Following a manual harvest, the fruit is pressed at one of the two wineries owned by the family. Only the freshest first press juices are selected to produce Armand de Brignac. The Cattier team currently produces five different cuvées under the brand: a Brut white, a Brut rosé, a Demi Sec, a Blanc de Blancs (100% Chardonnay) and a Blanc de Noirs (100% Pinot Noir). All of these “Ace of Spades” champagnes are a blend of three different vintages, and thus non-vintage. After at least three years of aging on lees in a special, gated-off section of the family’s underground cellars (199 steps underground, to be exact), they are disgorged and dosed with only the best liqueur de tirage of the house, which age for one year in French oak barrels. This special winemaking touch lends the champagnes a nice complexity of flavors, especially toasted notes, vanilla and pastry. The wines continue to age for three to six months in bottle following disgorgement before they are released on the market.
No discussion on the subject of the champagnes of Armand de Brignac is complete without a few words about the brand’s eye-catching packaging. Each bottle of this champagne comes coated in a layer of metal which is finished by hand and then fitted, also by hand, with French pewter labels. As this application process is completely manual, with only around 20 bottles completed per person per hour, each bottle is unique. The range is bottled in a wide array of formats, from the 0.75L standard bottle to the 30L Midas bottle, making it the only champagne in the world to be available in a 30L bottle.
Today, the range includes five non-vintage cuvées, among which the flagship and the very first to be released is the Brut Gold. This champagne, housed in a gold bottle, blends 40% Pinot Noir, 40% Chardonnay and 20% Pinot Meunier from three vintages: 2012, 2013 and 2014. The dosage is 9.5g/L, making it a Brut champagne. On the nose, the Armand de Brignac Brut Gold champagne exudes aromas of peaches, apricots and touches of crystallized citrus, along with delicate fragrances of orange blossom and buttered brioche. The palate is quite rich and creamy, revealing a core of exotic fruit, complemented by flavors of honey and vanilla. This champagne is ready to be enjoyed now but can also age in the cellar until 2025. Its creamy texture lends itself to a wide range of pairings, including roasted quail or seared scallops.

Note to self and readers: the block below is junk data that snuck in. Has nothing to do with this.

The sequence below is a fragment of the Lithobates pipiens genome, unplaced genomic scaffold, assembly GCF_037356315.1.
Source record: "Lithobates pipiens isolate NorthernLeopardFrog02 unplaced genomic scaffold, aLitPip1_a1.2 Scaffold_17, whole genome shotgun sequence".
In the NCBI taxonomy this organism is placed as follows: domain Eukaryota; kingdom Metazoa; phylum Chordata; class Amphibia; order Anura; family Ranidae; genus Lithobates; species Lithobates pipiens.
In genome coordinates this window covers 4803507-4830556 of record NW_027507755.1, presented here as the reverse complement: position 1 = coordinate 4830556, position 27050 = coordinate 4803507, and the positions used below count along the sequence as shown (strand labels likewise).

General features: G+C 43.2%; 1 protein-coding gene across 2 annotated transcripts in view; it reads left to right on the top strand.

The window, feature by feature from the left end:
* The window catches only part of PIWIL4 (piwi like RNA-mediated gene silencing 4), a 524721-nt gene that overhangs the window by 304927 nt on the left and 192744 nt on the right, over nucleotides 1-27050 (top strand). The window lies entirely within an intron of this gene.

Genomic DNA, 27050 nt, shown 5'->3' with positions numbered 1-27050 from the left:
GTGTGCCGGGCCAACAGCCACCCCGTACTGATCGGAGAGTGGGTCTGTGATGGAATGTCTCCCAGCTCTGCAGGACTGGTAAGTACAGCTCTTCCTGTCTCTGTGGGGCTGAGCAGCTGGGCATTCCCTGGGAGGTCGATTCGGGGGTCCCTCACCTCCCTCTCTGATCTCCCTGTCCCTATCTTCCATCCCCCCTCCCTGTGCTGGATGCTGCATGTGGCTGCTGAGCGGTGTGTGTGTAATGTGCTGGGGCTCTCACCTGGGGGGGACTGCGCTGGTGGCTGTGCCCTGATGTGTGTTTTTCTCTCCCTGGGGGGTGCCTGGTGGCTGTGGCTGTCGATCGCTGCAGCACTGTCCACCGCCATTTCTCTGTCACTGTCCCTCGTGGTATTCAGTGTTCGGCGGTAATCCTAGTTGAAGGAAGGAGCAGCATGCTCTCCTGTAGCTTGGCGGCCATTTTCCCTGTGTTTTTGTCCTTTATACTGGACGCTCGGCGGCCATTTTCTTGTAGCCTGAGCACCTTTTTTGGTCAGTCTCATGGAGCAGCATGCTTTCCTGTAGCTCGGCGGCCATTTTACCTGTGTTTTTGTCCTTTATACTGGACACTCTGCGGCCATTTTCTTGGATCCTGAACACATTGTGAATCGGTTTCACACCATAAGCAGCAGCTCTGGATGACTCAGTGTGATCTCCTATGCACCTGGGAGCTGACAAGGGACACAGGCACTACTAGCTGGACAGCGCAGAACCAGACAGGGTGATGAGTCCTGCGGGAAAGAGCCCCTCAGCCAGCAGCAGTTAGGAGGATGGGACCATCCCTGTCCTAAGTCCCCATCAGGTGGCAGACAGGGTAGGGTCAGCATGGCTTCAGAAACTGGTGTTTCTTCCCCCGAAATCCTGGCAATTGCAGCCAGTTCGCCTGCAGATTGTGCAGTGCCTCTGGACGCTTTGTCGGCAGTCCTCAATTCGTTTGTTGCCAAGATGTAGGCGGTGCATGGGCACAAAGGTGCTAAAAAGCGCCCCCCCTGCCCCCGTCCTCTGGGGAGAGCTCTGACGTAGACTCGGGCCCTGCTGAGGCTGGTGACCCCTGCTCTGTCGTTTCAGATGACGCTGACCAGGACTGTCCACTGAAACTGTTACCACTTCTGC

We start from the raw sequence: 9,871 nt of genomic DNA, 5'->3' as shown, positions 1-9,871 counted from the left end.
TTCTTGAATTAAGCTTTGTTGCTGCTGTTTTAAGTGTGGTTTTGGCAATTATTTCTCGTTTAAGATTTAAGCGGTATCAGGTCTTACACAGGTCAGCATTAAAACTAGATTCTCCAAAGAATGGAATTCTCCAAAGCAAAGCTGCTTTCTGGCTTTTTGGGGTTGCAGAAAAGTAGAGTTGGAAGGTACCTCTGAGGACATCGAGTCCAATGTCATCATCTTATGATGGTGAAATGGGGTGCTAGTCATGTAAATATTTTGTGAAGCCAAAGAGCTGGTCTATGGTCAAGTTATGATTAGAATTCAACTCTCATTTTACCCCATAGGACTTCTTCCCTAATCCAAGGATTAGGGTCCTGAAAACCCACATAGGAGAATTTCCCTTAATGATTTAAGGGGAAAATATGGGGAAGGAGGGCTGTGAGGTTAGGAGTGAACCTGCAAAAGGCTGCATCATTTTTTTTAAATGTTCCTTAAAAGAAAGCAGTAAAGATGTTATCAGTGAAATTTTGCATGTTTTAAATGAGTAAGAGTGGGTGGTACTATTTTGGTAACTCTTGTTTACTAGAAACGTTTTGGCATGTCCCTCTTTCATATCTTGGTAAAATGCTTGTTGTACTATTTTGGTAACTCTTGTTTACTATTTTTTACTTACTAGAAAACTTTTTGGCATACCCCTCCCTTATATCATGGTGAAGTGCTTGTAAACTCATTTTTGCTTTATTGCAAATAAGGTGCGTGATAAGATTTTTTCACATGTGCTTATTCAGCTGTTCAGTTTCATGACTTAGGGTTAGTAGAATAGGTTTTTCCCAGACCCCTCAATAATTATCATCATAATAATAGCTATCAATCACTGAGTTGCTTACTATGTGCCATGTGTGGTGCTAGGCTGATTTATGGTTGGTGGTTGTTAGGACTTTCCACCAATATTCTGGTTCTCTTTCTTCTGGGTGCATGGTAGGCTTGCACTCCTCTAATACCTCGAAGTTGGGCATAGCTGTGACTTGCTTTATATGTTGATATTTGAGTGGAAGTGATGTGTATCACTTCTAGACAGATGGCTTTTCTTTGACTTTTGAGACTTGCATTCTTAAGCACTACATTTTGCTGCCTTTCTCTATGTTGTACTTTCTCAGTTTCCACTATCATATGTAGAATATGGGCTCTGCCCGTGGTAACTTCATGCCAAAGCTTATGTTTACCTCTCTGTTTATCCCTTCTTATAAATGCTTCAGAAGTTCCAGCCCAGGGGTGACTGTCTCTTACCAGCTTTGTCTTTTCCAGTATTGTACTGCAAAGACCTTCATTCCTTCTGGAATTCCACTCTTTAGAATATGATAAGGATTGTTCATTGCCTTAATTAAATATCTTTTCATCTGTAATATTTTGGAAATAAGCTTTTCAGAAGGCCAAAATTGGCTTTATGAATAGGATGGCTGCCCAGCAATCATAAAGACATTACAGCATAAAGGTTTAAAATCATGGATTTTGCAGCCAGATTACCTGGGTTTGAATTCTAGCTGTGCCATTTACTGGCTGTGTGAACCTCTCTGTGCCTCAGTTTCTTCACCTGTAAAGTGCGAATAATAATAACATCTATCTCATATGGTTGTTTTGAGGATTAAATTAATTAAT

The Armand de Brignac Blanc de Blancs is a 100% Chardonnay champagne from three vintages: 2009, 2010 and 2012. Around half of the fruit comes from the Cattier family’s own vineyards in the Montagne de Reims region with the rest originating in the Cotes des Blancs, especially Cramant, known for its high-quality Chardonnay. The nose of this pure white champagne reveals ripe pear, followed by waves of freshly baked pastry, toasted hazelnuts and gingerbread. Fruit flavors of gooseberry, peach and guava come through on the palate, which leads to a slightly spicy and mineral finish. This is an elegant, powerful and complex champagne to drink now or age for another 20 years or more. With time, it will evolve layers of toast and honeyed aromas. Pair it with a shellfish carpaccio, your favorite sushi and sashimi, or grilled sea bass.